Tips For Choosing the Right Master Cylinder for an Application

Aug 6, 2012

In this web exclusive, Bud Riser of Tuff Stuff Performance Accessories in Cleveland provides a detailed guide to sizing the master cylinder and other critical components of a custom braking system.

Vintage-style four-wheel-drum brakes “generally require a 1-inch-bore, deep-hole master cylinder such as our Model 2019,” he said, while “front disk/rear drum brakes require more pressure and usually take a 1-inch-bore, shallow-hole master cylinder and booster combo.”

Four-wheel discs require more fluid volume, so Riser recommends a 1-1/8-inch bore cylinder.

According to online literature from Classic Performance Products, the “hole” Riser mentions-also called the “pocket”-refers to the recess at the back of the master cylinder that receives the pushrod from the servo or pedal linkage.

All manual (i.e. unassisted) brake systems should use a deep-hole master cylinder designed to accepted a pushrod that already protrudes 1-1 ½ inches into the master cylinder even before the pedal is depressed.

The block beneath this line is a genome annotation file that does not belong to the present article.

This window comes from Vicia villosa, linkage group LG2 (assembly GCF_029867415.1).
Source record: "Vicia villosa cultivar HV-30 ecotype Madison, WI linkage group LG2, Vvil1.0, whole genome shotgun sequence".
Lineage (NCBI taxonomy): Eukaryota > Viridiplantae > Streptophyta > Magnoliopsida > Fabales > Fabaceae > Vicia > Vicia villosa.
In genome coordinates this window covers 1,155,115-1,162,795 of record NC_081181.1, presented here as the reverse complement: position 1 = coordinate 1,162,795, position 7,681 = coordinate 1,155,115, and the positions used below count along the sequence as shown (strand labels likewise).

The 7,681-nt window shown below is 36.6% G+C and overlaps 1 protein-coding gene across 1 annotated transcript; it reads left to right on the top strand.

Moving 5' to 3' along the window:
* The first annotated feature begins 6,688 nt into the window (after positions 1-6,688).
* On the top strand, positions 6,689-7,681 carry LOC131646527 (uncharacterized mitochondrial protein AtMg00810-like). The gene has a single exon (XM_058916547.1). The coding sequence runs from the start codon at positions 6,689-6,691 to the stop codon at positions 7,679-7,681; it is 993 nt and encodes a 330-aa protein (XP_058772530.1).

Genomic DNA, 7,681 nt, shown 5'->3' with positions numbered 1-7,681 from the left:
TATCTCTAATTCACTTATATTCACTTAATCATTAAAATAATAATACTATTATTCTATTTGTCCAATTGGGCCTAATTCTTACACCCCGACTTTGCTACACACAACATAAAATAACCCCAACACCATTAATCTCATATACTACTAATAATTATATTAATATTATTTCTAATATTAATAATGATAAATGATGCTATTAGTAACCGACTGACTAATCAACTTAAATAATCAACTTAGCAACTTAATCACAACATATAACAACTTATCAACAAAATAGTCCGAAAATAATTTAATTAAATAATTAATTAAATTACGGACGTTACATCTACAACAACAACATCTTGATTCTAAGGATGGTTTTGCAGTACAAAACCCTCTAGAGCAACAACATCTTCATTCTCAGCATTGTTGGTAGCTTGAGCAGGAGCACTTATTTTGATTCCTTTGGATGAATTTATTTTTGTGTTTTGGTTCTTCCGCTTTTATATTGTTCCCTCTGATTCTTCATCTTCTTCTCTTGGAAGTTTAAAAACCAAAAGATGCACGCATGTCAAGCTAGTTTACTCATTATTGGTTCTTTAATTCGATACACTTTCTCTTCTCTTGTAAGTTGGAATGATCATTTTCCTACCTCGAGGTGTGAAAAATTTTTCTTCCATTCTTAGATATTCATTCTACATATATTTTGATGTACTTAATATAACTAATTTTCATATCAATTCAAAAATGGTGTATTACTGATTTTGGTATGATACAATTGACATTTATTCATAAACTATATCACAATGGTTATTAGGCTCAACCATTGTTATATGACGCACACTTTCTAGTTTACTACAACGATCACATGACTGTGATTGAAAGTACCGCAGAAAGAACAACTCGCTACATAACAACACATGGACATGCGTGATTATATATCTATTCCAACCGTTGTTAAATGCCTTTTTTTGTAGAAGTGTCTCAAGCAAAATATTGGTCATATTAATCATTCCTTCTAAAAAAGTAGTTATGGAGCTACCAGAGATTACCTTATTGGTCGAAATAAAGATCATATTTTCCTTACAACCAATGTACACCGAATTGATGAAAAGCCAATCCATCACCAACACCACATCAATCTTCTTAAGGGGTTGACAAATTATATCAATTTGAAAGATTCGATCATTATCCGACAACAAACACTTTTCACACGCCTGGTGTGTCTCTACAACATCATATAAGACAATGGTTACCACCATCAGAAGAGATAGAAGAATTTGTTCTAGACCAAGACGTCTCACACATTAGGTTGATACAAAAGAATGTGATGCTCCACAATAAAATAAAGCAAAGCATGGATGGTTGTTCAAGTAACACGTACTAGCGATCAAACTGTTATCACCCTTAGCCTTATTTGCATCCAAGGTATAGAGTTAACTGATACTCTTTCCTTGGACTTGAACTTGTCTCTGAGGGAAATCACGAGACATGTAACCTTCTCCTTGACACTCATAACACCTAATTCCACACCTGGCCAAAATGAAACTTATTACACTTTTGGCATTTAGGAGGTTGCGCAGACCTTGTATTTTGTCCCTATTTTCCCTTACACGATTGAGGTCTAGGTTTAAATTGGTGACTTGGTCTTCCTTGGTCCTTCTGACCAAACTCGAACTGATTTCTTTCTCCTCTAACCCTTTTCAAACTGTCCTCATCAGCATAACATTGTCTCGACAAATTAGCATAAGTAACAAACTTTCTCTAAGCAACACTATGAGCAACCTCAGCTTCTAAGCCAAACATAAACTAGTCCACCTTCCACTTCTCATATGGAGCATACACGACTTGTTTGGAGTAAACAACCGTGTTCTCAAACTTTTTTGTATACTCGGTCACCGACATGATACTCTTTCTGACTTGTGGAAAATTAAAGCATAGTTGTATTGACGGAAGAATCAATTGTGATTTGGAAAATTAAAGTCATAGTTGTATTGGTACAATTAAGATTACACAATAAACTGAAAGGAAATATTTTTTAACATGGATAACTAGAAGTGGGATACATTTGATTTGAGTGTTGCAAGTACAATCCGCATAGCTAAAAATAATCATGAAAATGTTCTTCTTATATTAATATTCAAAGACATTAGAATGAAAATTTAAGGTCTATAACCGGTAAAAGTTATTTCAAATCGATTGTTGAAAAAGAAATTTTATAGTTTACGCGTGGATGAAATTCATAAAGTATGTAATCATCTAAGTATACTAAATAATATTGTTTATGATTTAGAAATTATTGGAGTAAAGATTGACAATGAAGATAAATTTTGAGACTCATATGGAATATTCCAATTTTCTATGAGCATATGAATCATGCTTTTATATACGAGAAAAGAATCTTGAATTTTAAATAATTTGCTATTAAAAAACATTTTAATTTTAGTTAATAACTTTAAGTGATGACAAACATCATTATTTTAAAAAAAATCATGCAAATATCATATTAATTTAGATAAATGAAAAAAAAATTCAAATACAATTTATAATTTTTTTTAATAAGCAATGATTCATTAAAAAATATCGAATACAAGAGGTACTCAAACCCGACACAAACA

Vacuum-assisted systems can use a deep-hole cylinder, but a shallow-hole unit is preferable, designed to accept a pushrod whose tip rests flush with the face of the booster, or as much as 3/16 inches below it.

According to Riser, vehicles with oversized wheels may require the additional volume of a 1-1/8-inch master cylinder or the additional pressure of a 1-inch, depending on the size of the rotors and calipers.

Mounting a universal booster to a vehicle that left the factory with manual brakes requires a booster bracket.

“Check the angle of the firewall surface where the brake linkage comes through,” Riser advised. “If it’s angled inward, toward the brake pedal, you will need our No. 4650 bracket. If the firewall surface is vertical, then you’ll need our 90-degree 4652 bracket. Early (pre-1973) Chevrolet pickups require our 4652A or B bracket; with one of those you can mount most boosters. Chevy trucks from ’73-’93 use our 2232 booster/bracket combo.”

For more tips on choosing brake system components, check out the August issue of Hotrod & Restoration.